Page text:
Open Europe Blog

Today has been billed as the final chance for UK Chancellor George Osborne to secure a change in the proposal to limit bank bonuses across the EU.

It is true that any change to the broad political agreement (including the level of the ratio limiting bonuses) would probably need to be secured today – a move which looks unlikely. However, as we note in today’s press summary, the technical discussions over the specifics will continue for some months, presenting the opportunity to water down the proposal behind the scenes. Numerous issues remain unresolved such as: whether the cap will apply to all staff or just the highest paid, whether it will apply to all banks or only larger ones and, most importantly, whether the EU will stick with the plans to apply it to subsidiaries (both EU ones located elsewhere and foreign ones located in the EU).

So there could yet be room for some improvements to the proposal. There are also two other issues which have cropped up in this discussion: the possibility of the UK invoking the Luxembourg compromise and potential legal challenges against the proposal.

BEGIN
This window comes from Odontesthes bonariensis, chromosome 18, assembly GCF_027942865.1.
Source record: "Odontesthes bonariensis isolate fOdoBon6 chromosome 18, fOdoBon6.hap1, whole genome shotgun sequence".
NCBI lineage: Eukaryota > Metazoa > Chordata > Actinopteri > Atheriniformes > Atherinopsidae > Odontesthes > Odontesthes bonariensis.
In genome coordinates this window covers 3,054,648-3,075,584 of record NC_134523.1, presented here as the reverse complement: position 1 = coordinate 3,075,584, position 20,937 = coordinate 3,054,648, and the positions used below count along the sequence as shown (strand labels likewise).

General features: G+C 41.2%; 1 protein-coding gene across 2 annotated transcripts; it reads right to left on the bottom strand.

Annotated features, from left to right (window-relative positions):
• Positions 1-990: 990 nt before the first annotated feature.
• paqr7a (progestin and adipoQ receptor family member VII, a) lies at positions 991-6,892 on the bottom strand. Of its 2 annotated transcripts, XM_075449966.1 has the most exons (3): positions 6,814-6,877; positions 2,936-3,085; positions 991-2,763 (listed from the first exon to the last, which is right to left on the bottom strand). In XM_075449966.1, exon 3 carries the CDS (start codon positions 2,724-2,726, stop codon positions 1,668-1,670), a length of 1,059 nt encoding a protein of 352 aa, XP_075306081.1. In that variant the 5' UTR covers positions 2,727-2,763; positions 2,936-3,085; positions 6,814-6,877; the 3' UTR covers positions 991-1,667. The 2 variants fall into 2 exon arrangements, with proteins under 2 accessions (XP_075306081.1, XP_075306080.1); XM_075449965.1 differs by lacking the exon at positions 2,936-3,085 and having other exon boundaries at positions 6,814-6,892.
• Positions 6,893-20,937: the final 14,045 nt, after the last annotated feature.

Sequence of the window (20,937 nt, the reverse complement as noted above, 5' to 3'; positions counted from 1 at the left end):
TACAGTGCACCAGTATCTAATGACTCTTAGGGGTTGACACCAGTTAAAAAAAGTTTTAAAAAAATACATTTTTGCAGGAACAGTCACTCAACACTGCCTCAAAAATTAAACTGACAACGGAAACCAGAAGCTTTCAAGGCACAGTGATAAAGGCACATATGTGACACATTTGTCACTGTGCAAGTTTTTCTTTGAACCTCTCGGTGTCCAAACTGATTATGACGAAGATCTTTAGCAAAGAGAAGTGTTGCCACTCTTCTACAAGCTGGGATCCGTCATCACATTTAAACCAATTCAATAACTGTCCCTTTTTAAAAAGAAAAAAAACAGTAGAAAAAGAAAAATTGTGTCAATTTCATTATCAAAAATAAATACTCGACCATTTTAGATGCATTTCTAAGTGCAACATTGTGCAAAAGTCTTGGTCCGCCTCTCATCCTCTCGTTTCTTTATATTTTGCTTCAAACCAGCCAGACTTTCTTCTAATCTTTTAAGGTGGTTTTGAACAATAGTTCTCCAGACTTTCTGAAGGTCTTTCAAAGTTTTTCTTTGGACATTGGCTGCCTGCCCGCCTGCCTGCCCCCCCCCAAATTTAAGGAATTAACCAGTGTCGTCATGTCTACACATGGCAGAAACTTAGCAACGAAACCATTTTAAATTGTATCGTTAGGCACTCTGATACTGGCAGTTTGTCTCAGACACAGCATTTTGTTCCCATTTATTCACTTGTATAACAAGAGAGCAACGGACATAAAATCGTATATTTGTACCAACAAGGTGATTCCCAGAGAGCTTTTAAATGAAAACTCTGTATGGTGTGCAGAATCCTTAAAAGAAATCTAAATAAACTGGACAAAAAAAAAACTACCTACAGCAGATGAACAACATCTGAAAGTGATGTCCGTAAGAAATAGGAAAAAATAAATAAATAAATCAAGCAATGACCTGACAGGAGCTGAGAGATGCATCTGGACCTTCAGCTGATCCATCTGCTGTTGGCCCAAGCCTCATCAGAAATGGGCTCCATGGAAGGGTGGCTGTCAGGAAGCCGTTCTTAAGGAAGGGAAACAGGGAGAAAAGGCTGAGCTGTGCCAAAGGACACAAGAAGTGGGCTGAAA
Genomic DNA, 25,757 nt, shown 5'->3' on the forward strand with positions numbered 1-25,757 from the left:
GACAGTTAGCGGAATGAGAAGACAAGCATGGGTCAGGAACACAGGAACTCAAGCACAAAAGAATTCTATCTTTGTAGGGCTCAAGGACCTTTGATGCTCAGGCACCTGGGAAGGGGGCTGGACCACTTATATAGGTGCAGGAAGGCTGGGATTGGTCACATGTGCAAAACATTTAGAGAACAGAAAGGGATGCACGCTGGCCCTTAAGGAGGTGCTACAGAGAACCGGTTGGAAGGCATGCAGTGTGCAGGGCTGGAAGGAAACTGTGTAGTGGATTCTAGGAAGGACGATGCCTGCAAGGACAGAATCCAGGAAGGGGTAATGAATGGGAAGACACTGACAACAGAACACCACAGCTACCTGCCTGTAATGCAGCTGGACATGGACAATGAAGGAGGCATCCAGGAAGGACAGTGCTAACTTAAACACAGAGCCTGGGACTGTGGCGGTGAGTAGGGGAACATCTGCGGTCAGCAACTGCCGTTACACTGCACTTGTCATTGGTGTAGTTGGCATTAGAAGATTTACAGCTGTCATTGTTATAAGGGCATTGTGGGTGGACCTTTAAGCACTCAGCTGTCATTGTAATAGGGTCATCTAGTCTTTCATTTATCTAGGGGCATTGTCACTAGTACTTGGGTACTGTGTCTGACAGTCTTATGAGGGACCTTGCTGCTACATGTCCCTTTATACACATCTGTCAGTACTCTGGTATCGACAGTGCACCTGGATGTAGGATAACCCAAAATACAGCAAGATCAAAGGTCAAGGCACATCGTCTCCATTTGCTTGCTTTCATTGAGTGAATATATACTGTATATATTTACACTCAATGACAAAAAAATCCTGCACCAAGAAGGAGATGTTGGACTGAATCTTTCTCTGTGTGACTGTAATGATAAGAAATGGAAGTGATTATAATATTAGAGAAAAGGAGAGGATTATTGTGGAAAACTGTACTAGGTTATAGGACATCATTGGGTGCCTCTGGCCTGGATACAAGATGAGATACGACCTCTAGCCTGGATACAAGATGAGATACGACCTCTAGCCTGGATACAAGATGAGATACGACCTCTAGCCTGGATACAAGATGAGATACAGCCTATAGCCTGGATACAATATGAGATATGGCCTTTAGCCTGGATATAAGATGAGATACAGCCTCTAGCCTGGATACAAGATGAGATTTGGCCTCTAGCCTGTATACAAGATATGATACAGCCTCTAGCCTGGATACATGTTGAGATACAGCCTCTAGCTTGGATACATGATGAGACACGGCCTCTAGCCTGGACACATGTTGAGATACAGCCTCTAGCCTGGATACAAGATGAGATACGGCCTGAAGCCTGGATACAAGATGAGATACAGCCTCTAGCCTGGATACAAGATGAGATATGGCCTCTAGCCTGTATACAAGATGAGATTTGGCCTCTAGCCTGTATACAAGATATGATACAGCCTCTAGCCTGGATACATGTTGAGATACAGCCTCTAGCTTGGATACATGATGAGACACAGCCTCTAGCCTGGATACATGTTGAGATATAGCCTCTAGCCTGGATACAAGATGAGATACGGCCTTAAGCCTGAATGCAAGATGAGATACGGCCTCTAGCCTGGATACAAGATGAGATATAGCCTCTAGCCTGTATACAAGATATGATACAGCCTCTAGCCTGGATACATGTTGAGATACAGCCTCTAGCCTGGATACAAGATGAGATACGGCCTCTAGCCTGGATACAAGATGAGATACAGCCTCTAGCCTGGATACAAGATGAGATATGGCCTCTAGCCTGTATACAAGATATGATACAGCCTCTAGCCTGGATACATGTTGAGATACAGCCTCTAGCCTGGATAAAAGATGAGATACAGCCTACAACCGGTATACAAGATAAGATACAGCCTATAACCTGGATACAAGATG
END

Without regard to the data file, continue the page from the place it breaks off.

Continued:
What is the Luxembourg compromise?

See below for a box from p.31 of our ‘Continental Shift’ report (really a worth a read by the way to understand the context of this and related debates) which explains the premise (click to enlarge):

It has been muted that Osborne could trigger this at today’s meeting. This is a last resort and seems unlikely – besides it is not clear how effective it would be in this case, as it is only a gentleman’s agreement.

Is the proposal open to legal challenges?

According to the FT, banks have been receiving legal advice and believe they may have a case based on Article 153.5 of the Lisbon Treaty, which says:

“The provisions of this Article shall not apply to pay, the right of association, the right to strike or the right to impose lock-outs.”

Article 153 is in the social policy chapter of the treaties. Currently, the legal base for the rule is as part of CRD IV, i.e. under financial regulation and looking to address financial risk taking. 

The Commission and MEPs have also dismissed claims of illegality, on the grounds that the rules do not limit total pay, but simply set a ratio on variable pay in an attempt to reduce risk taking, and it is not therefore social policy.

It looks likely that there will be some legal challenges, although from the private sector rather than the UK Government.

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